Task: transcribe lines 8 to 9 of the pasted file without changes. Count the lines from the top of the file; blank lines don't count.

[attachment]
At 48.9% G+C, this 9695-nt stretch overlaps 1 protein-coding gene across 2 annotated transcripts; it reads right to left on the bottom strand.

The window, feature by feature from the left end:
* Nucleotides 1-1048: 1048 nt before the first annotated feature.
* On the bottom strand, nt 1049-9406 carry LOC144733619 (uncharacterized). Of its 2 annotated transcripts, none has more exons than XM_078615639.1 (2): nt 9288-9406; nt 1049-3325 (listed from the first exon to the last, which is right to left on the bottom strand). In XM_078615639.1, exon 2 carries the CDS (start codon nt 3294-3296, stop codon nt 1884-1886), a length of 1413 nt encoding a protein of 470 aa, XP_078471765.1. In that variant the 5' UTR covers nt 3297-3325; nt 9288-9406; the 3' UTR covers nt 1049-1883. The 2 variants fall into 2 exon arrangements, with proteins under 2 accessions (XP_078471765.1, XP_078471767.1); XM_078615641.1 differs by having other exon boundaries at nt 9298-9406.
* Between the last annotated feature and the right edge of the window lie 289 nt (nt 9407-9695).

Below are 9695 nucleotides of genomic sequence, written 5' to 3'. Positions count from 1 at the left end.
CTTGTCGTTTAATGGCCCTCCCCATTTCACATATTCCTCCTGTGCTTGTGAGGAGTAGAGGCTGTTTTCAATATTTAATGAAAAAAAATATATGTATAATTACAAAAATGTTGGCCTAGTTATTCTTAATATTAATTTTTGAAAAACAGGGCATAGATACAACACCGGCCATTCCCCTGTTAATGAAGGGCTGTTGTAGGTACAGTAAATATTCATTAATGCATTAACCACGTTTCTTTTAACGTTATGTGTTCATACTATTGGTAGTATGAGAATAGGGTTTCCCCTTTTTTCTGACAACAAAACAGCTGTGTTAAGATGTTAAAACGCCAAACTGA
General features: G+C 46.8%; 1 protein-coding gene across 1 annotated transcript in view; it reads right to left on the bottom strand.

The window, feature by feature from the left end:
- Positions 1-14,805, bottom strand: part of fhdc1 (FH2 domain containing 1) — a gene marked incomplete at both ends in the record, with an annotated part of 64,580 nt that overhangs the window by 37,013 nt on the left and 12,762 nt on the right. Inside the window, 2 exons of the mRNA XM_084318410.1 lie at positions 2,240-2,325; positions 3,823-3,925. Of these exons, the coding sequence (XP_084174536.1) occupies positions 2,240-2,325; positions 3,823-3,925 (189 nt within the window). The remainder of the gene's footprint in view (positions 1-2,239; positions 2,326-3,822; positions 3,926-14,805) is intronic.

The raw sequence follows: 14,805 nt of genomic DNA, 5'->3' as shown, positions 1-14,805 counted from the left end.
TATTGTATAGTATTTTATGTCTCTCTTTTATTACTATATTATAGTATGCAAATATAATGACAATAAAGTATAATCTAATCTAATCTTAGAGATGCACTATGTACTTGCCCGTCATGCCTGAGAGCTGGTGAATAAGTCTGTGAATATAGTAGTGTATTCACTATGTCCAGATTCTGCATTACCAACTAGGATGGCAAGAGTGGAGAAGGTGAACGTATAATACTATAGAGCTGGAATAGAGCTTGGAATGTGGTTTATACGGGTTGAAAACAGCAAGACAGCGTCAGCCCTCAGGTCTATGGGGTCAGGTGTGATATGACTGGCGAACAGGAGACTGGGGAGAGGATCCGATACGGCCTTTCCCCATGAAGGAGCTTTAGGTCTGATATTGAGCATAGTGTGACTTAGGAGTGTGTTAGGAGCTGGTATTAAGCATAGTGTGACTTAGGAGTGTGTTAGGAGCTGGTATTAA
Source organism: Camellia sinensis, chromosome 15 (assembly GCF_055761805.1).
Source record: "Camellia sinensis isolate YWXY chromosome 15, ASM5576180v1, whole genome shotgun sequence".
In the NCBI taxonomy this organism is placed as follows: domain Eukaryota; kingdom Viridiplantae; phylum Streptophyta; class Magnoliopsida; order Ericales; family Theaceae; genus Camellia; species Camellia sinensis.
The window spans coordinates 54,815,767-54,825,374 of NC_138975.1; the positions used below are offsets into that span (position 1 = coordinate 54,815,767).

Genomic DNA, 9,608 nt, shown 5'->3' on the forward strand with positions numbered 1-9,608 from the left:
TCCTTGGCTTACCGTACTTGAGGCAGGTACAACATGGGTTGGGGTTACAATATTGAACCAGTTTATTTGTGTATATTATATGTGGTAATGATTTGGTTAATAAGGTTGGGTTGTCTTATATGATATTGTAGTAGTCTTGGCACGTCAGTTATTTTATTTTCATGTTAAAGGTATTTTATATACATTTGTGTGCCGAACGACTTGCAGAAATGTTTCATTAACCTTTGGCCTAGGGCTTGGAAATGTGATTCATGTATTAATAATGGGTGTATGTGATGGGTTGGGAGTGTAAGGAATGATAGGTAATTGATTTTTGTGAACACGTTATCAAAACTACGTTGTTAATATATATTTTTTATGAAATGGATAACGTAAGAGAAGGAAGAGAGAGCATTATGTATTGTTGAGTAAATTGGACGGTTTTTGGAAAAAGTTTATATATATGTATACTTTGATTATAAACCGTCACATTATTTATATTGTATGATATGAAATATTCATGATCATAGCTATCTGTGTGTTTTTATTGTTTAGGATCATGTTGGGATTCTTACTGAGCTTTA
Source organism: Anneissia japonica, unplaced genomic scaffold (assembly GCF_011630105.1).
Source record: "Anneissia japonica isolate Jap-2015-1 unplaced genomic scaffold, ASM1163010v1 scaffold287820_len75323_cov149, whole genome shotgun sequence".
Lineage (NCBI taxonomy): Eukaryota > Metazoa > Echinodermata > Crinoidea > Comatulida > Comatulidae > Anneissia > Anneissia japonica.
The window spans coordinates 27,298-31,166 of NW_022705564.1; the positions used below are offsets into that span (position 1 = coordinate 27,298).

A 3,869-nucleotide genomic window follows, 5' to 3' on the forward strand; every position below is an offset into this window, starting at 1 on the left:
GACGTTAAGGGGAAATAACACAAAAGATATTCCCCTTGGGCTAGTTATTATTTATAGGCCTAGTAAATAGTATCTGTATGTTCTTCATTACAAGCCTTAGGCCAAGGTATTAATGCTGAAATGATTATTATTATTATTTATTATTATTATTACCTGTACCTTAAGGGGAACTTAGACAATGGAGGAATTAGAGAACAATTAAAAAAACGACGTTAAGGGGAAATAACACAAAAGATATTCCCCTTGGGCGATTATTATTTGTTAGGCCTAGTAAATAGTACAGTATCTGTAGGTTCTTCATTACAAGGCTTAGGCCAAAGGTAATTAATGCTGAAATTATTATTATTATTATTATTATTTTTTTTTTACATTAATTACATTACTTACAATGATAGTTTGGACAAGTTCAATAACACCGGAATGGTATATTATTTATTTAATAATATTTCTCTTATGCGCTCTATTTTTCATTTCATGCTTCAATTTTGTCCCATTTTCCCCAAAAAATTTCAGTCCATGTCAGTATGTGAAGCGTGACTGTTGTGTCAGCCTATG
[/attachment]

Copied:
General features: G+C 46.8%; 1 protein-coding gene across 1 annotated transcript in view; it reads right to left on the bottom strand.

The window, feature by feature from the left end: